Focus on rural issues in St Albans District Day
The Police and Crime Commissioner for Hertfordshire David Lloyd, spent the day in and around St Albans on Wednesday (17th February) finding out about key policing issues in the district. The Commissioner visited a number of sites in and around the town as part of his latest ‘district day’ – a regular event where he focuses on the crime and community safety-related issues affecting each of the county’s 10 districts and boroughs.
The day’s meetings began with a rural theme, discussing nuisance crimes such as fly tipping, fly grazing and hare coursing, the illegal act of dogs unleashed to chase hares on unsolicited land. Reports from the recent fly grazing seminar in December and fly tipping working group in January provided a useful starting point in meeting representatives from St Albans District Council to discuss the latest progress in partnerships in this area. Collaborations between Hertfordshire County Council and the Police are supported and encouraged by the Office of the Police and Crime Commissioner, with recommendations currently underway for a countywide fly-grazing protocol and proposed single point of contact for the public in reporting these nuisance crimes.
A later visit to nearby family-run Nashes Farm provided a welcome insight into grass roots rural issues and police support of the rural community. Discussion led from the latest crime trends in hare coursing to wider impact of such crimes on the local area including fly tipping, damage to land and crops, theft, security and links to wider gambling and organised crime. Residents are already working closely with police and gave notable praise for existing rural policing support.   
The Commissioner headed next to Alban Way, the six-mile footpath between St Albans Abbey and Hatfield House to see rehabilitation project ‘Community Payback’ in action.  The project sees offenders undertake visible unpaid work in the local community, generated from public consultation.  Created by Probation and endorsed as part of the Commissioner's Police and Crime Plan, the project is a step towards ensuring the public and victims have their say on payback and rehabilitation. Speaking to offenders, the Commissioner learned first-hand from offenders litter picking on the footpath how the scheme has instilled a sense of public accountability for their actions, supported by a positive public response to seeing offenders actively giving back to the local community.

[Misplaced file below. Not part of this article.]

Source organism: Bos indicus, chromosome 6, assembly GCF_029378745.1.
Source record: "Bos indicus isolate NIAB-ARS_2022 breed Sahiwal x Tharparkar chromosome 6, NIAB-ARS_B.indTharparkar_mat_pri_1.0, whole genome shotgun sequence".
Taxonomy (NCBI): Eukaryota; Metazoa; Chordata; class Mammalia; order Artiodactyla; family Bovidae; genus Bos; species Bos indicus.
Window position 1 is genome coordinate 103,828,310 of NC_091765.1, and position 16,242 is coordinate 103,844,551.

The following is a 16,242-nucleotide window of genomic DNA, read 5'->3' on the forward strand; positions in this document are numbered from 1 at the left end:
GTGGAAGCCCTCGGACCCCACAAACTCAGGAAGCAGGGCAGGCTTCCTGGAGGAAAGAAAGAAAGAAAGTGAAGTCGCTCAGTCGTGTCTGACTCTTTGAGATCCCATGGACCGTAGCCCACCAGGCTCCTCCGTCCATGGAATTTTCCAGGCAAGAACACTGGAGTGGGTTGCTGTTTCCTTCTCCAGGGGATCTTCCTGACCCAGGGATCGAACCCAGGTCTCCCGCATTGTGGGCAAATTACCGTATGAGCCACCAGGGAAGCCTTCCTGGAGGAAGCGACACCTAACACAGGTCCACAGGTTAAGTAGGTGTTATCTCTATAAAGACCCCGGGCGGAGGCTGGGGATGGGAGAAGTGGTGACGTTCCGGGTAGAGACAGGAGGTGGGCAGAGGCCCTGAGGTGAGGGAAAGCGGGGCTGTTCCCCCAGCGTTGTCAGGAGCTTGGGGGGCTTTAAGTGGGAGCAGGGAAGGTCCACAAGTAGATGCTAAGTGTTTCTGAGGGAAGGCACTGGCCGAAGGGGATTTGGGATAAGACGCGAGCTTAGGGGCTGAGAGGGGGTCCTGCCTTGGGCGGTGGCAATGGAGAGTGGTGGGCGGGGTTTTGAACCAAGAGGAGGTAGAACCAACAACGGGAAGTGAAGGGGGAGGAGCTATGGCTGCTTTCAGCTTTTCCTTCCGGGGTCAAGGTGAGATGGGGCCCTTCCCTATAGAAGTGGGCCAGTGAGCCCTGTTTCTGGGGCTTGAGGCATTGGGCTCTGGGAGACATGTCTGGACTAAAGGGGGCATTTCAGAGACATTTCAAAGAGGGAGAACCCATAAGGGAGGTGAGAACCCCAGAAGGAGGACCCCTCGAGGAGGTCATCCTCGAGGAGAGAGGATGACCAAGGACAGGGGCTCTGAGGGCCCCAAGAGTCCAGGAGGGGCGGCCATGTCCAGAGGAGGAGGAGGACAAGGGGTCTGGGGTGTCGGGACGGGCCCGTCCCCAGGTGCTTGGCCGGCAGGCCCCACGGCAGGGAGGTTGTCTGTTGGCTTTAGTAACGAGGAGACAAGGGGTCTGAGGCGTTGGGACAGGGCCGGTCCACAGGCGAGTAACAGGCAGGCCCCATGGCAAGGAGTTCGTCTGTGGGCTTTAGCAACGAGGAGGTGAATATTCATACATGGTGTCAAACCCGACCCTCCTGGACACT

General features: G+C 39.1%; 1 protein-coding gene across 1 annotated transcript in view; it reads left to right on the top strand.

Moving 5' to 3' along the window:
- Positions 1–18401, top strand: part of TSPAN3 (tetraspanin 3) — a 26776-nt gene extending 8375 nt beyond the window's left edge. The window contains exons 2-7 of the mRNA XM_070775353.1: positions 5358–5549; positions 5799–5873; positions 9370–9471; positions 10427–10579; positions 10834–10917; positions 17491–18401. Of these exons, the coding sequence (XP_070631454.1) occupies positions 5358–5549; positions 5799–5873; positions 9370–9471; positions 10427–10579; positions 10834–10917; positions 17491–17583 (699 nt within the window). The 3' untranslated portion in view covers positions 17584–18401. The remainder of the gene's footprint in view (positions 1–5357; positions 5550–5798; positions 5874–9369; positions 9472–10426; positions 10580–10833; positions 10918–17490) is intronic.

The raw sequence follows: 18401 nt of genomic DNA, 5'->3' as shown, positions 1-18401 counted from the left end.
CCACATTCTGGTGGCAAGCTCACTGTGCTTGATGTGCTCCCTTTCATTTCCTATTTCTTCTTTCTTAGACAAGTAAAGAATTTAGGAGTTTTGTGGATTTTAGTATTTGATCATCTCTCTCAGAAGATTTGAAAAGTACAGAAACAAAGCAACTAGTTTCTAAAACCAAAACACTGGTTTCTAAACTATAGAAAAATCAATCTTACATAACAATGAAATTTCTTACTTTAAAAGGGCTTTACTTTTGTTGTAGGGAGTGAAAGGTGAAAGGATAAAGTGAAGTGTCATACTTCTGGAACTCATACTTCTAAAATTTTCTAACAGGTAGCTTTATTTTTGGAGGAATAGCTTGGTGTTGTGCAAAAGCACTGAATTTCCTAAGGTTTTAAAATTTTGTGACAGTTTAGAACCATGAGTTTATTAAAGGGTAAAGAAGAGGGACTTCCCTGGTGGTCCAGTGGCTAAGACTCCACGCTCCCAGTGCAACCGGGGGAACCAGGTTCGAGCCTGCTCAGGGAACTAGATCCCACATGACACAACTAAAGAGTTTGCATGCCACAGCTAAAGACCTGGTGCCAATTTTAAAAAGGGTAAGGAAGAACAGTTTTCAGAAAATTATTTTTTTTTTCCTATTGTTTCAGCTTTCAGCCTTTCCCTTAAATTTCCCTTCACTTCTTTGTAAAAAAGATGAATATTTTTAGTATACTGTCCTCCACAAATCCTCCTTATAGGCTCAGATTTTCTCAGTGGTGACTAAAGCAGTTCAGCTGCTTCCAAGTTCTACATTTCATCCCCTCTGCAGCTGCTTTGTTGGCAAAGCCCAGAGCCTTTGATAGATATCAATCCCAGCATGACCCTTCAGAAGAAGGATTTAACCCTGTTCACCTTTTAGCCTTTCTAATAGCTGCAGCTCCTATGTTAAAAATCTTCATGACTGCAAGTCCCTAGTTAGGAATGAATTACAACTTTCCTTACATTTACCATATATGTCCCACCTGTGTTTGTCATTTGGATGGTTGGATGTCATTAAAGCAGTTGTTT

A drop in at one of the three main mosques in St Albans was the next stop, visiting an Islamic Centre in Hatfield Road to discuss relationships with police and understand any issues of local concern. The centre, funded entirely by the local community, has recently expanded with an extension into new buildings and renovation of key facilities. With St Albans understood to be the second largest Muslim community in Hertfordshire, the centre currently welcomes approximately 16 different nationalities on site as a local place of worship. Mr Akthar Zaman reported a good on-going dialogue with local officers, and said recent Open Days have cemented the centre’s open, accessible and inclusive ethos with the local community.
Afterwards, Commissioner Lloyd said: “I am always keen to see the work of the agencies, partners, and volunteers who are helping to keep the county such a safe place to live. My district days allow me to look in depth at each of the county’s ten districts and boroughs and this was no exception. I would like to thank all those I met during the day for taking the time to discuss the policing and crime issues affecting their communities.
“I was especially keen to hear about the work on fly-tipping and fly-grazing, two issues which have been brought to my attention by the public. When an issue is raised by a local community I like to ensure that we tackle the problem. Working in collaboration with St Albans District Council we hope to identify and isolate these nuisance crimes and provide the right support for the public when reporting them.”